The instruction of undergraduates in print and electronic information resources

Date of Completion

January 1995


Library Science|Education, Higher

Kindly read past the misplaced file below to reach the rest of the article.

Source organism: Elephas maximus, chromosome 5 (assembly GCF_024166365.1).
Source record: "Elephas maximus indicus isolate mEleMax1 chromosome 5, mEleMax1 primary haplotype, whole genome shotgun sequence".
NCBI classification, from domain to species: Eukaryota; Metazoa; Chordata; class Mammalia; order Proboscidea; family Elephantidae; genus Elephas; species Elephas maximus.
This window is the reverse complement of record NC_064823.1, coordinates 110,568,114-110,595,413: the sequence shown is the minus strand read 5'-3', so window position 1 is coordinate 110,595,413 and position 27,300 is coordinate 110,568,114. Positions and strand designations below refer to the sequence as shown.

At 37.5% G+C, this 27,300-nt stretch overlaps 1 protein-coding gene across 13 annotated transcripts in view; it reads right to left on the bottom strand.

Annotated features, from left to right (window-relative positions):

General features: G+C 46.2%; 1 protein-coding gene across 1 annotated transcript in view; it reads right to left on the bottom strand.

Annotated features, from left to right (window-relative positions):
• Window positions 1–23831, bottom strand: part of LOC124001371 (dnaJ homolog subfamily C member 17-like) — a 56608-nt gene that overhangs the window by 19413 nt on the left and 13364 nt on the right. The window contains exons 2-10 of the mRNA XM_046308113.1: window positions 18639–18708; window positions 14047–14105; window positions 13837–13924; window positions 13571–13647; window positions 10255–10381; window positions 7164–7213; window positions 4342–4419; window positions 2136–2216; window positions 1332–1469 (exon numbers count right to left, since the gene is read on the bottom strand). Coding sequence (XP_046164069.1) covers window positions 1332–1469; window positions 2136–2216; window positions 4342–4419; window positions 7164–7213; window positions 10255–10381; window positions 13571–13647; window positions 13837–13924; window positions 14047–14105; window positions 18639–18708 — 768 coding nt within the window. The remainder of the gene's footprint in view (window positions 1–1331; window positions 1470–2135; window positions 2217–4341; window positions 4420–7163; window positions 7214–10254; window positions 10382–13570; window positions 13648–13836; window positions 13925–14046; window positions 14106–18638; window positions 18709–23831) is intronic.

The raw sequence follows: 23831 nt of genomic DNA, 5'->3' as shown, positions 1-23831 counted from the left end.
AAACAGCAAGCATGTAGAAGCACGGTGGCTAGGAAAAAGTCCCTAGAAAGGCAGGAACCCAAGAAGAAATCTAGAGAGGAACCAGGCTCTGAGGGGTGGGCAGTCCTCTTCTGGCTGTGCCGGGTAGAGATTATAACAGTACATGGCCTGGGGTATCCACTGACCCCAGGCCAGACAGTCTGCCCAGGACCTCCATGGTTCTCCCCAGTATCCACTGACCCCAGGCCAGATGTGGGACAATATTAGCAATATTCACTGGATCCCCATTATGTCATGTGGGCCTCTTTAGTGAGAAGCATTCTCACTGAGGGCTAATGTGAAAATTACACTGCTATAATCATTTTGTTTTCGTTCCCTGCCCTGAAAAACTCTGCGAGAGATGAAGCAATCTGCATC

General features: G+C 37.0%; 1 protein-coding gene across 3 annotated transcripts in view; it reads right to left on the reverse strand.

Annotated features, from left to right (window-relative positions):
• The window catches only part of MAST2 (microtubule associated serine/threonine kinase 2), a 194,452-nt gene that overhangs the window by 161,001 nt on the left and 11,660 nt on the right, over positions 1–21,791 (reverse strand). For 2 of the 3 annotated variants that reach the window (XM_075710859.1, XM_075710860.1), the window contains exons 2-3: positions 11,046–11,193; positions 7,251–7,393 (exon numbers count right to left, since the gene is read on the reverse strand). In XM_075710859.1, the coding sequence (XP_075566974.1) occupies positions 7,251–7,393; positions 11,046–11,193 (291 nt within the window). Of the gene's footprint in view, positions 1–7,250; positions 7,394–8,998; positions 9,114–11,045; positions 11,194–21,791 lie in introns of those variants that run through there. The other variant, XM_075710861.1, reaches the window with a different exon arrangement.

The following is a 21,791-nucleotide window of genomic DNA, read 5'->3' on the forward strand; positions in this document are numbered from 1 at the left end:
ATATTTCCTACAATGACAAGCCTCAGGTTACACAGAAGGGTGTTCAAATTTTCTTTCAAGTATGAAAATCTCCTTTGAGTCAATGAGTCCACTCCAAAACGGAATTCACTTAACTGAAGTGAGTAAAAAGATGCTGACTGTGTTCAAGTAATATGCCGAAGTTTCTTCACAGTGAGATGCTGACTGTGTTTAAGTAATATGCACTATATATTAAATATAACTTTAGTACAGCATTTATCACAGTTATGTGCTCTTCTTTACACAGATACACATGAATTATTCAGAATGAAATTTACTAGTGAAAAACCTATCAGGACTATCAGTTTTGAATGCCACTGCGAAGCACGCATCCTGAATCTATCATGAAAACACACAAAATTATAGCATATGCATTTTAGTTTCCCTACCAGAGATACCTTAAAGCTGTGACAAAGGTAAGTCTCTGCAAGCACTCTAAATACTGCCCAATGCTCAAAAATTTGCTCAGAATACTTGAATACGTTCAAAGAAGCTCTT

The rapid increase of information resources and retrieval tools in both print and electronic formats has challenged scholars and students to develop new and highly-tuned skills in locating, evaluating, and synthesizing information. Undergraduate students' learning of information literacy skills in a discipline is dependent upon their instructors' attention to information resources in the curriculum.^ Although previous researchers have examined students' use of the library and faculty course requirements specifying the use of resources outside the textbook, little is known, particularly since the advent of computerized information retrieval systems, about the extent to which college faculty in different disciplines and institutions instruct students in information resources.^ In this study, a Likert type survey was sent to 1000 faculty at three Connecticut institutions to learn which types of print and electronic resources they use themselves and instruct their students to use, opinions of the way students should learn about information research, and whether students' literature searches were adequately carried out. Data were subjected to chi-square, analysis of variance, and t-test procedures to determine the influence of faculty members' academic discipline, type of institution, years of teaching experience, and part-time or full-time status on responses.^ Results of the study showed that a large percentage of faculty require undergraduates to use information resources, and comments indicated they believe information skills important, but most faculty prefer that librarians instruct students in the appropriate resources. Over half the respondents were satisfied with the academic quality of students' literature searches. Academic discipline seemed to have the greatest influence on the types of resources faculty use and instruct students to use, while years of teaching experience had little impact. The resources faculty prefer to use themselves were found to have a significant influence on the types of resources they recommend to students. Only a small percentage of faculty tell their students to use electronic mail and electronic journals, texts, and discussion lists. Significantly, many are not using these resources themselves. Faculty in Business and professional programs, as well as faculty in the Humanities are more active resource users and instructors than those in the Sciences and Social Sciences. These findings indicate where more emphasis on information literacy is needed. ^